As scientists begin to unravel ubiquitin signalling, a web of increasing complexity is unfolding for this signalling mechanism. Ubiquitinated proteins can be monoubiquitinated, multi-monoubiquitinated or polyubiquitinated. Polyubiquitination can take a range of topologies, dependent upon the lysine residue used for growth of the chains. Ubiquitin can itself be phosphorylated and cross-talk between ubiquitin and the kinase pathway and ubiquitin and SUMO has been revealed. Each of these is associated with different potential fates for the target protein.
Now a group of researchers from Denmark, Thailand and the US have peered into exosomes, tiny nanovesicles secreted from cells, to discover that ubiquitinated proteins can also leave the cell inside these packages, and that these ubiquitinated proteins possess an array of novel ubiquitination sites.
Exosomes are derived from the multi-vesicular body, which is a late endosomal compartment that can fuse with the lysosome for degradation of the contents of its lumen or with the cell wall for secretion. These small secretory vesicles can operate as a mechanism for intercellular communication and function in cancer progression, immune activation or evasion and the spread of infection. As part of this study researchers obtained urine samples from healthy volunteers and examined the exosomes secreted from epithelial cells in all segments of the kidney tubule and urinary tract. As the exosomes secreted into urine contain proteins and mRNA, the contents of these vesicles can provide information on the physiological state of the cells, including any disease states.
ESCRT is a protein located on the outer membrane of the multi-vesicular body that contains multiple ubiquitin binding domains. It has been thought that ubiquitination serves as a mechanism to package cargo proteins into exosomes for secretion: proteins bound for secretion in exosomes are ubiquitinated in the cytosol, associate with ESCRT for translocation to the multi-vesicular body and then are deubiquitinated by DUBs as they are loaded into internal vesicular vesicles for secretion. However, the team of researchers show that ubqiuitinated proteins are present within exosomes secreted into human urine. In fact, the presence of ubiquitinated proteins within urinary exosomes was so high, that analysis by mass spectrometry showed ubiquitin itself was the third most abundant protein in the exosomal fraction of urine samples.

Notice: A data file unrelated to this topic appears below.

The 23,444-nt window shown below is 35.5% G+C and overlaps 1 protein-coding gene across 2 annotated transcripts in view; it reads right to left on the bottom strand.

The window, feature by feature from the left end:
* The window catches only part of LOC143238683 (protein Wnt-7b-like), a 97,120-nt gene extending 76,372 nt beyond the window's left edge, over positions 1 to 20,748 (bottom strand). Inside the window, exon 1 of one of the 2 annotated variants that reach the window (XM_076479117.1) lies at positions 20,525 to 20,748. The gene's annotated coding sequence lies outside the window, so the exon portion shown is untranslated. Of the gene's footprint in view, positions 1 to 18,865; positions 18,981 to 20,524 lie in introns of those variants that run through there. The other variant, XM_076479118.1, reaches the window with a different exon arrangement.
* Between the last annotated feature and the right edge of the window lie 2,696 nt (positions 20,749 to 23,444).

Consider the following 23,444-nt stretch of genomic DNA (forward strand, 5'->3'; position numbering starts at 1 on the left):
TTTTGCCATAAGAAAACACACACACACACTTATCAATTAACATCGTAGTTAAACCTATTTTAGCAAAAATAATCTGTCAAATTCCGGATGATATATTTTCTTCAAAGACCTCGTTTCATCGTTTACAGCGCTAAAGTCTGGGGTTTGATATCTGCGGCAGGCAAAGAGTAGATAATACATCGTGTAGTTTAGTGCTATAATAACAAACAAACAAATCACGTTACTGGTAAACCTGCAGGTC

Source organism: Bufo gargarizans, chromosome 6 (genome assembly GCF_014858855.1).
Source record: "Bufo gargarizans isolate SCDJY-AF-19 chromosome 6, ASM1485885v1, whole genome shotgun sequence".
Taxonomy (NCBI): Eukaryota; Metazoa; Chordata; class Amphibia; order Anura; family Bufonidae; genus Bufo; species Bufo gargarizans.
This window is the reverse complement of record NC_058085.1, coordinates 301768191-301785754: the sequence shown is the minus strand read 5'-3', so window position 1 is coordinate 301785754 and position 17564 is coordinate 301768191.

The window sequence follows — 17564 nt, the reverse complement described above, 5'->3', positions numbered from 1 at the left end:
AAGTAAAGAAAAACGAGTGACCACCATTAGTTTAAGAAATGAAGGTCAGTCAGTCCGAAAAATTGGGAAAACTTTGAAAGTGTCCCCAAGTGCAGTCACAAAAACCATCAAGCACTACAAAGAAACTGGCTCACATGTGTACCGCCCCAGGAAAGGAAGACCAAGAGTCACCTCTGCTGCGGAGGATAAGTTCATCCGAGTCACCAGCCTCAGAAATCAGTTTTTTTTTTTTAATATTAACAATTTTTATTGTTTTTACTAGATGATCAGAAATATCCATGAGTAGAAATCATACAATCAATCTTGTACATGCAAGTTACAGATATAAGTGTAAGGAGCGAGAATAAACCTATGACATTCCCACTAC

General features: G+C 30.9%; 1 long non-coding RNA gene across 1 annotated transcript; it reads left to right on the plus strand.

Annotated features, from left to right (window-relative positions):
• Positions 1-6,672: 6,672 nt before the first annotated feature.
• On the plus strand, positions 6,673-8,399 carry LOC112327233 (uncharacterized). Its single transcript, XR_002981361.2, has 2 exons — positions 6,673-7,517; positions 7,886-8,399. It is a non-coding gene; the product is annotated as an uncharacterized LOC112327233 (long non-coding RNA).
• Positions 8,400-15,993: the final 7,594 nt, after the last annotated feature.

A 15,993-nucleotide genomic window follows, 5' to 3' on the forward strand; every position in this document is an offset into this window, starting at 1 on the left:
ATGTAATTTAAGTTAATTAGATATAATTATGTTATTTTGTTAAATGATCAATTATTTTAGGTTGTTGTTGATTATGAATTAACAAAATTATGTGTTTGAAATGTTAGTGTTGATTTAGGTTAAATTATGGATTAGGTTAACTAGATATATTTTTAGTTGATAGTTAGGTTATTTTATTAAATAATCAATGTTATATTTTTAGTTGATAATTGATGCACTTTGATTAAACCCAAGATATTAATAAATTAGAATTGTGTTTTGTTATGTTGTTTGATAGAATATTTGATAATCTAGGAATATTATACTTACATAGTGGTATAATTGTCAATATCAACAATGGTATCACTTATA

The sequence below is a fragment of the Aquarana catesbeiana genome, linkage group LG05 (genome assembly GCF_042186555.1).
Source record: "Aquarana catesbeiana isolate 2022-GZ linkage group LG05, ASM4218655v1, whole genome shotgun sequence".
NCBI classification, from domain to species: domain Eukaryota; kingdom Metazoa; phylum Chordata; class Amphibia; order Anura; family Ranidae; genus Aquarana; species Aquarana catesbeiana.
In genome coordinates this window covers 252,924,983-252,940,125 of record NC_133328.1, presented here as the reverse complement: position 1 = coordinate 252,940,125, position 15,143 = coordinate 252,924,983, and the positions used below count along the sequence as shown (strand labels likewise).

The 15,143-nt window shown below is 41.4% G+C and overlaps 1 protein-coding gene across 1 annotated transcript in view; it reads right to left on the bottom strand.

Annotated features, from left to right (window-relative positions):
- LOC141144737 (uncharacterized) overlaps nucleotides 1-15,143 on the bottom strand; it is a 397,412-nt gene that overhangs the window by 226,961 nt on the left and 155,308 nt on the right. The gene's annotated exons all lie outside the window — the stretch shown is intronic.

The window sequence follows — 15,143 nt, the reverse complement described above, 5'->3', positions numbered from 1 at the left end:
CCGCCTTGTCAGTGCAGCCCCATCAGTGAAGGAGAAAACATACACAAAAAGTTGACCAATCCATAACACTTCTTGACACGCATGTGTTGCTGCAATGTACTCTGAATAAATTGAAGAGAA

The proteome of urinary exosomes revealed 5041 different proteins present within these vesicles, 619 of which were ubiquitinated. Among the ubiquitinated cargo proteins transcription factors were highly represented, as were proteins associated with ion or solute transport, though the reason for secretion of these proteins in their ubiquitinated form remains unknown.
Detailed analysis of the protein ubiquitination sites within urinary exosomal proteins showed that as many as 88% of the ubiquitination sites identified may be entirely novel. The researchers estimated that approximately 43% of the ubqituinated proteins were monoubiquitinated, 3% multi-monoubiquitinated and 54% polyubiquitinated or multi-monoubiquitinated in the presence of other post-translational modifications. A huge diversity in the polyubiquitin linkages found on the cargo proteins, with all seven different lysine linkages identified within the exosomes. K63 linkages were the most abundant, accounting for over half of all polyubiquitin linkages observed. This was followed by K48 and K11 linkages which together make up another 40%.
While it raises a lot of questions about the function of ubiquitin signalling in exosomes, this new study reveals that ubiquitinated proteins can be packaged into exosomes for secretion and offers the cell biology community a resource of numerous new ubiquitination sites for study. The team also suggest that the study of exosomal proteins may provide a non-invasive approach to the study of ubiquitin modifications in health and disease. The team have catalogued the full list of proteins and all associated information, and this is publicly available at http://interpretdb.au.dk/database/UbExo. It seems that far from acting as a mere marker for protein degradation ubiquitin is applying new regulatory roles within the cell.